This is another example of a book being told from a first-person perspective, which automatically makes it a challenge to adapt. It probably should never have been adapted, at least not the way it was, because there’s too much that doesn’t translate well visually. Even the one aspect of the story that translates well to screen, the color palette (or lack thereof), falls flat.
“The Scarlet Letter” (1927)
Nathaniel Hawthorne’s 1850 novel about a Puritan colony in Massachusetts remains an American classic to this day. The source material is also a lot of his time, so it’s a challenge to capture Hawthorne’s original intent. Many have been inspired by this story, with varying degrees of success.
Any adaptation always had to walk a fine line between staying true to the source material and providing a place for commentary on the modern world. This fact alone probably prevents a satisfactory adaptation. Arguably, Easy succeeded in bringing the story into a modern era, but had to sacrifice the novel’s historical commentary.
“The Handmaid’s Tale” (1990)
The Handmaid’s Tale inspired fear in all of its adaptations. It’s a dystopian tale of violent misogyny that frankly seems too plausible. Unfortunately, the characters and stories aren’t always fully fleshed out, and the world-building is exceptionally chaotic.
This is another example of them being too content in the source material to be a satisfying film adaptation. The recent HBO series is proof that this novel needs a TV series to be adapted faithfully. It gives the world in which this story is told a chance to develop more fully. A film does not allow this.
‘Blade Runner’ (1982)
Phillip K. Dick’s science fiction novel, Do androids dream of electric sheep? honestly reads like a fever dream. So much is happening in such a short time. It’s a dystopian, futuristic nightmare that blends into the messiness of a story. Fortunately, the visionaries behind Blade Runner saw the potential and never looked back.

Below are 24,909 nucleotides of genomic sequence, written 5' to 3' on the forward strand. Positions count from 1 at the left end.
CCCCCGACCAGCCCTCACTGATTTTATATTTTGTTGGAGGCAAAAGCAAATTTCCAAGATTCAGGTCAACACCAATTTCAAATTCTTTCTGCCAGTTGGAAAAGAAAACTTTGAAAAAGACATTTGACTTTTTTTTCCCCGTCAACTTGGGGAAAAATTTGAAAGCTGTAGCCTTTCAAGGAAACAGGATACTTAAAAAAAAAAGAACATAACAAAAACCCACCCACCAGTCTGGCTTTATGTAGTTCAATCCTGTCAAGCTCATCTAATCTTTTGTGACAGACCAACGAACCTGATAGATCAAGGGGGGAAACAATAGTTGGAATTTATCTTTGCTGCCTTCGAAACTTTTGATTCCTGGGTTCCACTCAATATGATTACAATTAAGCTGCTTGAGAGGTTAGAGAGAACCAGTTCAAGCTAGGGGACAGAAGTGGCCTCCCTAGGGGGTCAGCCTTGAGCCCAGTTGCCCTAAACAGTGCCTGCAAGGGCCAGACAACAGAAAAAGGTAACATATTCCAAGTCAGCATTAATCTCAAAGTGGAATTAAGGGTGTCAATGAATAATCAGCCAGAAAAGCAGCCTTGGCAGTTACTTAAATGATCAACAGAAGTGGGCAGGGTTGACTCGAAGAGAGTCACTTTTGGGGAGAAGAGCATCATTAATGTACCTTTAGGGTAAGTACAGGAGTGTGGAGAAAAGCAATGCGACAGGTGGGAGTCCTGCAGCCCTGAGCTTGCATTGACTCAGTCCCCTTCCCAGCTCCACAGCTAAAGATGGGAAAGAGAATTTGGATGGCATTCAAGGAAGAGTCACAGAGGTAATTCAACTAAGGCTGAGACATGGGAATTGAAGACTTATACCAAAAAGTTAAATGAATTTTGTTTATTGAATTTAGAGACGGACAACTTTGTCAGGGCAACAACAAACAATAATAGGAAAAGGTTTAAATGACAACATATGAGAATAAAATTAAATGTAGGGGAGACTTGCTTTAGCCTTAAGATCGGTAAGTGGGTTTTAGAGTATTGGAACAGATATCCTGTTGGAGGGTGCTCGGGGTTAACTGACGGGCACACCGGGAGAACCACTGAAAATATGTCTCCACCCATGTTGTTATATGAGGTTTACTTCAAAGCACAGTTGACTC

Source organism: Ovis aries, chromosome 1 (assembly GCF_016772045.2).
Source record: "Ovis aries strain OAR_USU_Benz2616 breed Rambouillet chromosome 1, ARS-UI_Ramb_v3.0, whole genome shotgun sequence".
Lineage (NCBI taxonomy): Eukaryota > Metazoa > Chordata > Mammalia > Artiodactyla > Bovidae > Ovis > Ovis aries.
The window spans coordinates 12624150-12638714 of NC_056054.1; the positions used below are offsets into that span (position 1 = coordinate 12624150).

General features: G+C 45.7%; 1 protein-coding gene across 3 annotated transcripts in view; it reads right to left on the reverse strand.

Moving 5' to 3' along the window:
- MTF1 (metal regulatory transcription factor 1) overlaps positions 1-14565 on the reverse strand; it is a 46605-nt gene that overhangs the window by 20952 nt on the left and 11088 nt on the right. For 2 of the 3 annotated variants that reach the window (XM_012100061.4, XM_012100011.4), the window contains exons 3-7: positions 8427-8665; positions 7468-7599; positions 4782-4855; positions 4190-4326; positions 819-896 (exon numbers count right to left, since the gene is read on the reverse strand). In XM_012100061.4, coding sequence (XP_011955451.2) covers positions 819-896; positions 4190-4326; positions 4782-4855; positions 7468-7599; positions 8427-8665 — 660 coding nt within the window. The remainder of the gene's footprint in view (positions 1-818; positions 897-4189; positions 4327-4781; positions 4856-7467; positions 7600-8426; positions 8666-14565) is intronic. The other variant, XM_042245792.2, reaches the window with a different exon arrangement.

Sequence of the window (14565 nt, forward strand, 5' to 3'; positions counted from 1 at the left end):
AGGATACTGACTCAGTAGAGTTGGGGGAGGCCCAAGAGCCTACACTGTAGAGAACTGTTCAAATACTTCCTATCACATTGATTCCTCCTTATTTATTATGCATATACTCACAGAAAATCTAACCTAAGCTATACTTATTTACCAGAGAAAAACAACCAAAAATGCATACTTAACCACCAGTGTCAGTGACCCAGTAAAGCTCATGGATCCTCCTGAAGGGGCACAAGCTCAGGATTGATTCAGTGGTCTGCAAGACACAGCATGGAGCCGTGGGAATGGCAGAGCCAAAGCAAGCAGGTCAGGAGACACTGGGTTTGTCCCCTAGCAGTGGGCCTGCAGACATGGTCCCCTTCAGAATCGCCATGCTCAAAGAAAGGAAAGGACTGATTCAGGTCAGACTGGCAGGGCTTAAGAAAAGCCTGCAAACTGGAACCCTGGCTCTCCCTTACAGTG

Science fiction is a particularly difficult genre to master, in film, television and literature. The disorganization of the original novel was always going to be an obstacle in the way of any adaptation. Perhaps the performance of Harrison Ford and Sean Young could have put it all together.
‘Breakfast at Tiffany’s’ (1961)
Breakfast at Tiffany’s is still presented as a classic of American cinema, as it should be. Audrey Hepburn is nothing short of a legend, and it is a privilege to witness his art. Sadly, even Hepburn’s star power isn’t enough to distract from the fact that this is an adaptation of a novel that probably never should have been made.
There’s a lot to be said for how difficult the end result of this adaptation was. Foundry mickey rooney as a Japanese man is a huge red flag. Author Truman Capote apparently felt his short story was too bitter and the end result of the adaptation was too light. This cautionary tale was perhaps too dark to come to life as a film.
“The Shining” (1980)
The novel by horror legend Stephen King the brilliant is famously despised by the author. While the film is considered a classic of cinema, as well as a classic in the horror genre, King has often spoken about how the stories and characters deviate from what he originally intended.
Perhaps the lesson of the brilliant is that an adaptation should not be made, or should be made with caution, if the original author is not involved. Especially when it comes to characterization and storytelling, an author could provide valuable insight into their vision. Conflicts like this can possibly be avoided.
NEXT: From ‘The Shining’ to ‘American Psycho’: 10 Great Film Adaptations The Original Writers Despised